IOLIS Legal Services

UK Copyright Advice and Guidance

Understanding Copyright

Do you produce creative work such as photography, designs or copy? Do you use other peoples creative work in your business? We can help you understand the law and how to use and protect intellectual property safely and legally.

What is copyright?

Copyright is a legal right that protects against the unauthorised reproduction of creative works such as books, photographs, music, paintings, and other kinds of artistic expression.

Business reports, paperwork, document templates, computer software, website content, emails, and other items can all be considered creative works.

In the United Kingdom and most of the rest of the globe, protection is automatic and does not require registration. It normally lasts for 70 years after the author's death.

The originator of the creative work may not be the copyright holder. It is possible to sell a piece of work's copyright, or the copyright may have been assigned as part of an agreement for the creation of the work.

What is licencing?

Copyright licensing is a way of allowing someone to use creative content for specific uses without giving up the ownership of the material. It is a bit like the user renting the content but with a few more restrictions on what they can use it for.

There are different types of licence, sometimes a licence may be 'exclusive' meaning that only one person will be allowed to use the material, or non-exclusive, such as pictures from stock libraries - you may see the same images on different websites for example.

Licensing is a way for creative people to make money from their work. This is usually how software is sold - you purchase a licence to use it.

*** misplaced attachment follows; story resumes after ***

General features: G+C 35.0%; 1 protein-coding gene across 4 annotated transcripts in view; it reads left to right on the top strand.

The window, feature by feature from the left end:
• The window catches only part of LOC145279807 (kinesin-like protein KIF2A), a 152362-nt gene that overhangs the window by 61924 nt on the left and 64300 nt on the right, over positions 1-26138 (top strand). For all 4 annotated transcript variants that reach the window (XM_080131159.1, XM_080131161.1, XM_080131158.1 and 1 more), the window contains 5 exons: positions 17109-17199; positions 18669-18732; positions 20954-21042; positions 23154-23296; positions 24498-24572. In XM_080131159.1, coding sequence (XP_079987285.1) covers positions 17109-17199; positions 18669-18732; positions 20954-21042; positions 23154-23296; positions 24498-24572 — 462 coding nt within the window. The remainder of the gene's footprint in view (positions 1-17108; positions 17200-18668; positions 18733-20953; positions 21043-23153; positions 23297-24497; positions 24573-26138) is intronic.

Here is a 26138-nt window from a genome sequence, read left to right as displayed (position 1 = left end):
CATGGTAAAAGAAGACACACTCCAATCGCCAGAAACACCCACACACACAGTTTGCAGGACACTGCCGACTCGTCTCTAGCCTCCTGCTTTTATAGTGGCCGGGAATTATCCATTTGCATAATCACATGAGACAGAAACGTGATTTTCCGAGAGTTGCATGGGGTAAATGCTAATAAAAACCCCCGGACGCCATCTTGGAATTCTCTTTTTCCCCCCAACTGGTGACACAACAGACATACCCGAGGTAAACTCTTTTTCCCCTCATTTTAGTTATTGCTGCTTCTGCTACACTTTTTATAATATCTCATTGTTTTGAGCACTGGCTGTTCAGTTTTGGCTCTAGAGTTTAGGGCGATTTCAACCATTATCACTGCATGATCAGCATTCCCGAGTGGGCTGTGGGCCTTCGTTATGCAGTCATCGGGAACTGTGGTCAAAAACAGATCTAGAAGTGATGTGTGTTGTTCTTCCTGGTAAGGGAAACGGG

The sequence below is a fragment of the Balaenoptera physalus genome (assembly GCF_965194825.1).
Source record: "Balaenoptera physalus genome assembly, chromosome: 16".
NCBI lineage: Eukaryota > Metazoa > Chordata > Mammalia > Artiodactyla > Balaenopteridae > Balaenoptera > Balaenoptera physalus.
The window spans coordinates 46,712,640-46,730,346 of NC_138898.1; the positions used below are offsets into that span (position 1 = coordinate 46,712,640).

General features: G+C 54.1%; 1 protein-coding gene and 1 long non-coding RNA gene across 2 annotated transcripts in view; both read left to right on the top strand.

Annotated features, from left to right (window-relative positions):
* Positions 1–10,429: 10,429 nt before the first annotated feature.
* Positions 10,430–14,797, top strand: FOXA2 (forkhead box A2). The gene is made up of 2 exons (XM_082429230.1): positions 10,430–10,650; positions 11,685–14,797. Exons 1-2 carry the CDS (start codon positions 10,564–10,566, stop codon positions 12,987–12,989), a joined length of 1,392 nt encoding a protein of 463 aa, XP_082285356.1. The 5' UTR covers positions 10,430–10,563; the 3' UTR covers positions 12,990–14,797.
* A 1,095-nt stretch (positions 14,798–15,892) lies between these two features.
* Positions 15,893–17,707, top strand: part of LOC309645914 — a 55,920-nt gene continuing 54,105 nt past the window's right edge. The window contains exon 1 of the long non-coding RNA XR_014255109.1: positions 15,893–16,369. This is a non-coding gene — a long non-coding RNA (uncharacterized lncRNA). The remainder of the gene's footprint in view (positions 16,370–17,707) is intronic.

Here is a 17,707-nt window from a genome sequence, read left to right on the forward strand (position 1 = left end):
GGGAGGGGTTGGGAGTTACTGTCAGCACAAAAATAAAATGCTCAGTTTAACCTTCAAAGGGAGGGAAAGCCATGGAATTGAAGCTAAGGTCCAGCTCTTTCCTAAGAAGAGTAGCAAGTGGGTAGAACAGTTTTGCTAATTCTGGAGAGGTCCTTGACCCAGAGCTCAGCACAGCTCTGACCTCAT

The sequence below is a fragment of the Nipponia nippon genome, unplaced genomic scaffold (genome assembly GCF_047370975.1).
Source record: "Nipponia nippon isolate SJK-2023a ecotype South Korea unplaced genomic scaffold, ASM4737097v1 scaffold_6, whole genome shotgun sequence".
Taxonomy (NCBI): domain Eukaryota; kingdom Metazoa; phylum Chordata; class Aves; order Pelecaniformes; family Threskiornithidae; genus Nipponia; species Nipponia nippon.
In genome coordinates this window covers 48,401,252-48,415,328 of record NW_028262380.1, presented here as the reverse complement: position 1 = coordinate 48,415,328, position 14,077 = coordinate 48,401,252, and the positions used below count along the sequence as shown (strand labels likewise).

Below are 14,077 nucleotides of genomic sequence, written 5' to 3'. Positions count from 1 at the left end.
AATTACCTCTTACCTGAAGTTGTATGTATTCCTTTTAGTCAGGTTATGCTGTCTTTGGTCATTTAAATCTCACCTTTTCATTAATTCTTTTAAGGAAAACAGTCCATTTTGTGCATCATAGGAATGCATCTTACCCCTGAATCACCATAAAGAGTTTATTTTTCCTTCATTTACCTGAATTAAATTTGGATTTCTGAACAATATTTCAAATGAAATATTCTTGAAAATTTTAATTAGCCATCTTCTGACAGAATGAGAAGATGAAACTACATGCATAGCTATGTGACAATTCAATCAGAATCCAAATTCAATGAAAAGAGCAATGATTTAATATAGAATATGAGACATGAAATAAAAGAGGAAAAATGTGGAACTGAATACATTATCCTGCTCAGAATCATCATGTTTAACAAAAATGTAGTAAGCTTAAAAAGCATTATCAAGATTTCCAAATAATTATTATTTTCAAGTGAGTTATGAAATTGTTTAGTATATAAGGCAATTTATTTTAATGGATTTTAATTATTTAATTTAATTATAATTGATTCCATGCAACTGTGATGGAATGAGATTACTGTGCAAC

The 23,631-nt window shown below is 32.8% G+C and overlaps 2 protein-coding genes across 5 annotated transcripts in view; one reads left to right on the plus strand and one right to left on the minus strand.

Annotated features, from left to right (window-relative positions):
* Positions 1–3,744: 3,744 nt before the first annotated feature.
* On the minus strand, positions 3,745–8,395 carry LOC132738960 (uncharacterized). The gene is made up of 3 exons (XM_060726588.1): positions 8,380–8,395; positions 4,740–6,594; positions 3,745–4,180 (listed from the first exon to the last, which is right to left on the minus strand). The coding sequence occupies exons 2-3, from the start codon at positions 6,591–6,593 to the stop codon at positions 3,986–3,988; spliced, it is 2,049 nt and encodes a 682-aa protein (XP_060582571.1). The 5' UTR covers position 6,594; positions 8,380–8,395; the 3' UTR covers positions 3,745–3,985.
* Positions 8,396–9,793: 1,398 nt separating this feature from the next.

What about collaborating?

Sometimes creative people work together to produce work. Musical works are often the product of a melody written by one person and lyrics written by someone else.

It is important that there are good agreements in place when you collaborate with someone s that everything is clear, especially on how licence sales (known as royalties) are divided between contributors. 

The other important thing to understand about collaboration, is that any use of the creative end result requires the permission of ALL the copyright holders for it to be licensed, used in a specific way, or otherwise sold.

How is music more complicated?

Music copyright can be a little more tricky to understand because of the different elements that go into a piece of music.

For example, a recording of a work by J.S. Bach. The copyright in the actual composition has long since lapsed. There is no copyright on the original music.

But a recording does have copyright protection. The conductor, orchestra or musician will own the copyright of their interpretation of the original. Likewise, any written arrangement or modern manuscript may also be protected under copyright.

So you need to be careful about using a recording of 'old' music to accompany your slide show... You need to make sure you have the proper licences to do this or the permission of the person who made the recording.
brown violin with case

Do you need advice on copyright? Tell us how we can help you.

Call us to start the conversation on 0330 043 4812 or email

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